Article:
• By the consultation of books, whether of dead or living authors, many temptations to petulance and opposition, which occur in oral conferences, are avoided. An author cannot obtrude his service unasked, nor can be often suspected of any malignant intention to insult his readers with his knowledge or his wit. Yet so prevalent is the habit of comparing ourselves with others, while they remain within the reach of our passions, that books are seldom read with complete impartiality, but by those from whom the writer is placed at such a distance that his life or death is indifferent.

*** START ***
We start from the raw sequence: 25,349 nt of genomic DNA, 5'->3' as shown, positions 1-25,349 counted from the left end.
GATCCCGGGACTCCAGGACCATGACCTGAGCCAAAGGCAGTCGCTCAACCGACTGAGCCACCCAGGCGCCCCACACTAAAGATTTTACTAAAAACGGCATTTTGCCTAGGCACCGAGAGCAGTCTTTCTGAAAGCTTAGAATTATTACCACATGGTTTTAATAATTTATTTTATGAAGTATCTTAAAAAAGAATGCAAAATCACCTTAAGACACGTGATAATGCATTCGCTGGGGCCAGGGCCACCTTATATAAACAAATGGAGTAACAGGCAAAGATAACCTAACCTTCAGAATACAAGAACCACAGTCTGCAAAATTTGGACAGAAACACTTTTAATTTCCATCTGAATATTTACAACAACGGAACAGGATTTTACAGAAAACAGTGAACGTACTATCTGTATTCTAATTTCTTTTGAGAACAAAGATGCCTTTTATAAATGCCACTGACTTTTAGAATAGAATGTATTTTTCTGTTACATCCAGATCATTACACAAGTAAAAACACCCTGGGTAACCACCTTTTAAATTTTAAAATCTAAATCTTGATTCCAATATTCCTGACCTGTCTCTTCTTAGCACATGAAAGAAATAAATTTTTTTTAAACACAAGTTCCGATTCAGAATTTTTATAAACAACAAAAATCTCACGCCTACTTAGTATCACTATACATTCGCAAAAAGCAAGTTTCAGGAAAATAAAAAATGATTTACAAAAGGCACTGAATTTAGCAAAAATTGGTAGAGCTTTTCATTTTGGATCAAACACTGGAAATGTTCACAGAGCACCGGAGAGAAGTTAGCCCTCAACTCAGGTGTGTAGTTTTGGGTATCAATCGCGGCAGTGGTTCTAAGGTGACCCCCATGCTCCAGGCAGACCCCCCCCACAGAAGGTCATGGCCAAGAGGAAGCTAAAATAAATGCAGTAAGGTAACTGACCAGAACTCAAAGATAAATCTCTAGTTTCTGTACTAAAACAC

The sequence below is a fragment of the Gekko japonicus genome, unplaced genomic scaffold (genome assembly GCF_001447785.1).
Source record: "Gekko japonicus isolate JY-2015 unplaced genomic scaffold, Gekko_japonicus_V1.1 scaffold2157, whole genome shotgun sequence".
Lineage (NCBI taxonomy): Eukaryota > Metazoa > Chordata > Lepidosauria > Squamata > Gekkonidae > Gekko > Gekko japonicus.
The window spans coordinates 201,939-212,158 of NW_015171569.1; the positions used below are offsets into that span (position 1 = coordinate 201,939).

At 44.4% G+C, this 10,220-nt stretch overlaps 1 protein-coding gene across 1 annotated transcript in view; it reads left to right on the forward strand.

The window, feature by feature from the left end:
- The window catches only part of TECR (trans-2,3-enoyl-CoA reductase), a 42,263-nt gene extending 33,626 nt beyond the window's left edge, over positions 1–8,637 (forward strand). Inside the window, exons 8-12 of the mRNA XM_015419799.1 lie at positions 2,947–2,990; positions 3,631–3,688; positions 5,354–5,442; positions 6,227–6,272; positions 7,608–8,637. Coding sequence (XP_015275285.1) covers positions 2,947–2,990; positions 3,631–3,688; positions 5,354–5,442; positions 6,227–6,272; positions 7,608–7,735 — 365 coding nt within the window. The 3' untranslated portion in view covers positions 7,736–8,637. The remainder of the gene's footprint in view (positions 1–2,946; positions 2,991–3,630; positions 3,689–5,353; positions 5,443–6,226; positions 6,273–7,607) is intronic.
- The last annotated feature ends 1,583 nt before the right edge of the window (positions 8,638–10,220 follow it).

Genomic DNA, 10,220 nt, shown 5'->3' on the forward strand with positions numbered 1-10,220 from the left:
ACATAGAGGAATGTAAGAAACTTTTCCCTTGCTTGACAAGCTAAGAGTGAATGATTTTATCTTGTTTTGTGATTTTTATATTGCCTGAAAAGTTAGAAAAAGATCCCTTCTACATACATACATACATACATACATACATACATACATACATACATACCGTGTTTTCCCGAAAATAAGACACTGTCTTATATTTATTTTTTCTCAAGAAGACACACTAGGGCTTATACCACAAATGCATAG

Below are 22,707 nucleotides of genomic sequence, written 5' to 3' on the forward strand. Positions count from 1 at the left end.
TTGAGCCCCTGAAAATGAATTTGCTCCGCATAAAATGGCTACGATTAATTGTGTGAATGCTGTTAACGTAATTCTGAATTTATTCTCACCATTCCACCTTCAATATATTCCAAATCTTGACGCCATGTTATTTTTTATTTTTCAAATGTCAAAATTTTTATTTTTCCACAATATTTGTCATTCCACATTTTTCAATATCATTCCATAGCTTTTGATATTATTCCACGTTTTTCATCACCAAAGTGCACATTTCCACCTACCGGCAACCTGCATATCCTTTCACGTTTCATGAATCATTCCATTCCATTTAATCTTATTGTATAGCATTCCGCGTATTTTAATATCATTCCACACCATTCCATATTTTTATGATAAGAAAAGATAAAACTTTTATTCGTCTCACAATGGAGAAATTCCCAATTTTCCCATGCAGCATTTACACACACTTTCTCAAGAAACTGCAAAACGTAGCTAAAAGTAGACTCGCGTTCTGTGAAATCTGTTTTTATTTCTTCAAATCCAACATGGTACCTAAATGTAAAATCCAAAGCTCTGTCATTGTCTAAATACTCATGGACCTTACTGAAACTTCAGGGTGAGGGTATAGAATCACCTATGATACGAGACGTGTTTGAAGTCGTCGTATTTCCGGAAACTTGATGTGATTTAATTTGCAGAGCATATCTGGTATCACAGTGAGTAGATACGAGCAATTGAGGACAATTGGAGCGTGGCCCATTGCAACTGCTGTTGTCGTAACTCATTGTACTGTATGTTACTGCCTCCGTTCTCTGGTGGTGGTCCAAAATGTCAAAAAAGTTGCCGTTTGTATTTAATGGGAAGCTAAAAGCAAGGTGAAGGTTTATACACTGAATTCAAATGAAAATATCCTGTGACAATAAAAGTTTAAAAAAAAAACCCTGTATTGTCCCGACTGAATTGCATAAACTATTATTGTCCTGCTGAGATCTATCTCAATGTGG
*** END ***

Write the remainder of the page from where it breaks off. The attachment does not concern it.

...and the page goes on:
"The Works of Samuel Johnson, LL.: D., with an Essay on His Life and Genius".